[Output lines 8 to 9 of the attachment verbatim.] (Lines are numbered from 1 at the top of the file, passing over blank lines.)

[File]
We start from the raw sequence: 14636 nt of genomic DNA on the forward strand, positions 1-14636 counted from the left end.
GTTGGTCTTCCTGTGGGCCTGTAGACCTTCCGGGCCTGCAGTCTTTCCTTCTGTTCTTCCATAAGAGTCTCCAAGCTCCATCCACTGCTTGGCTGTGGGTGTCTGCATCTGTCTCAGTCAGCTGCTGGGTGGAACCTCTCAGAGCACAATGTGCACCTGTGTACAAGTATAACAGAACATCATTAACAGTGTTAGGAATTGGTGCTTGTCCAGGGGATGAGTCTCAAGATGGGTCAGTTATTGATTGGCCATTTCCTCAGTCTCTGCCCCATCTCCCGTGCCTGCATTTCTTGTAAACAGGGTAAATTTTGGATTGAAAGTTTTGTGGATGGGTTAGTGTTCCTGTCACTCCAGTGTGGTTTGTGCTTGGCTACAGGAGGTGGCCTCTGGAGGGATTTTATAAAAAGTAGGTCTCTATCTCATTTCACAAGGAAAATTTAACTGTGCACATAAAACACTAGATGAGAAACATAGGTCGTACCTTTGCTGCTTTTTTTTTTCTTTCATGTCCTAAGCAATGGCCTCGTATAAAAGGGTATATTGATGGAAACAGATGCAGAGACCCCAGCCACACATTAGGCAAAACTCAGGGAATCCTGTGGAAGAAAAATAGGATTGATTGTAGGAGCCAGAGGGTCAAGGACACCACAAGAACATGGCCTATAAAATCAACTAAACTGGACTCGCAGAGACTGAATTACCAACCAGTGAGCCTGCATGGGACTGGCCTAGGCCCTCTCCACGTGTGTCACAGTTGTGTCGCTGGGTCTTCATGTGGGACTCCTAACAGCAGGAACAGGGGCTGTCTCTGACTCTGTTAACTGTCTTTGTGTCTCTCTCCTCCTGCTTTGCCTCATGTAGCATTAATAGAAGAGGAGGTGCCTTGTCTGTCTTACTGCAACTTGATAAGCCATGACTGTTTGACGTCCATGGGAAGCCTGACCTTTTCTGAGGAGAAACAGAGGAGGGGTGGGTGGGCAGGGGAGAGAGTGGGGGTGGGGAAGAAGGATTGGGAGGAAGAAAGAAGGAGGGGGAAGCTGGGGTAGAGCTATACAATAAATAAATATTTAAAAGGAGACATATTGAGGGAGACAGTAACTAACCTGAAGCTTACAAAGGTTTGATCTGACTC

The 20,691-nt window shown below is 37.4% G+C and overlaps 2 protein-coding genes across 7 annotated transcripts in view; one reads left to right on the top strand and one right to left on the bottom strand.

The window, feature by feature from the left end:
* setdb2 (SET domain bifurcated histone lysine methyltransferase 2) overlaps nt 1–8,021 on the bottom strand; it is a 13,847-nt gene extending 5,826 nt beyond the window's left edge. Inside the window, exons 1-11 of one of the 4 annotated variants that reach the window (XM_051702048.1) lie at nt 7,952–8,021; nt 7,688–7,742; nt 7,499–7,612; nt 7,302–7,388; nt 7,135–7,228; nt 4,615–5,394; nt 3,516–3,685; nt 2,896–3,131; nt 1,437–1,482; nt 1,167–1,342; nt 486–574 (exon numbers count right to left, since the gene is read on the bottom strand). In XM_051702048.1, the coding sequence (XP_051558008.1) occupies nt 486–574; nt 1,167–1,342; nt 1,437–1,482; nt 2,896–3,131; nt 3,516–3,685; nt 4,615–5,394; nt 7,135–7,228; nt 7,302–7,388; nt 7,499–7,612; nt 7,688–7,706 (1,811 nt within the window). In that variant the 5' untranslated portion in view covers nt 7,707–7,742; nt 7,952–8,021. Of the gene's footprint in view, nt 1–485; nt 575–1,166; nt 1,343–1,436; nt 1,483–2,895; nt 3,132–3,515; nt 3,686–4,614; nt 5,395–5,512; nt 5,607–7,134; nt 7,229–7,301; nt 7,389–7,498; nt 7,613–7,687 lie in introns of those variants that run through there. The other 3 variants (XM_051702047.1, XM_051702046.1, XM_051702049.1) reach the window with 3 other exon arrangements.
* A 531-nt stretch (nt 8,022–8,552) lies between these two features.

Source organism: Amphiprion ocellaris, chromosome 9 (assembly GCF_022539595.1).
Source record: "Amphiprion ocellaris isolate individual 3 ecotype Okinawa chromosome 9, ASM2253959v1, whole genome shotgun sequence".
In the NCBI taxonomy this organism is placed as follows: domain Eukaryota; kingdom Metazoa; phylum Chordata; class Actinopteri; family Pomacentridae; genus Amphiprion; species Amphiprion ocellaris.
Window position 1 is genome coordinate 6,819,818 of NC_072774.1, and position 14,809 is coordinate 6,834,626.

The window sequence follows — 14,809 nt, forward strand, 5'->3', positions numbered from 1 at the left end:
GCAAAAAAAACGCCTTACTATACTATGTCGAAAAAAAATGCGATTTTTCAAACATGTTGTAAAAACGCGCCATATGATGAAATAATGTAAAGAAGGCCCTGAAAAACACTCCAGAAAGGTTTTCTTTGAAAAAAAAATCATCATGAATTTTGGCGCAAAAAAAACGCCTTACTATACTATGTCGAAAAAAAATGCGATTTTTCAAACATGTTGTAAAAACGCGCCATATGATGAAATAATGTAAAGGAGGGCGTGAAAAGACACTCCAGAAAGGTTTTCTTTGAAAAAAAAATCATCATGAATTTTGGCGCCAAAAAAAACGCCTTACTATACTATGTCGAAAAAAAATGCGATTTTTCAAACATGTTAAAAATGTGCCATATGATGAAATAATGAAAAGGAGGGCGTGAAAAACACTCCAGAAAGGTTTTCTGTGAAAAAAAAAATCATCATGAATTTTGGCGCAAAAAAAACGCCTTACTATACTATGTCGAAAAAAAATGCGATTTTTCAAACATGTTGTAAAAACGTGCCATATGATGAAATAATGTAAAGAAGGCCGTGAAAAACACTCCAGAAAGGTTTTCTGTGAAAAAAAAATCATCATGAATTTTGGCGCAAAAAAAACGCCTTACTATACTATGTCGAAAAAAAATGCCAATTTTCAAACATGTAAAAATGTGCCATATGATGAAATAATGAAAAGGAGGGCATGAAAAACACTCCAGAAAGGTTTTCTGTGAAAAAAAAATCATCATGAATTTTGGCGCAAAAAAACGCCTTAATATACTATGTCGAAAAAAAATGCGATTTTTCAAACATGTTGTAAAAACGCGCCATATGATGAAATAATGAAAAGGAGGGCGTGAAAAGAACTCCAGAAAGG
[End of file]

Source record: "Amphiprion ocellaris isolate individual 3 ecotype Okinawa chromosome 9, ASM2253959v1, whole genome shotgun sequence".
In the NCBI taxonomy this organism is placed as follows: domain Eukaryota; kingdom Metazoa; phylum Chordata; class Actinopteri; family Pomacentridae; genus Amphiprion; species Amphiprion ocellaris.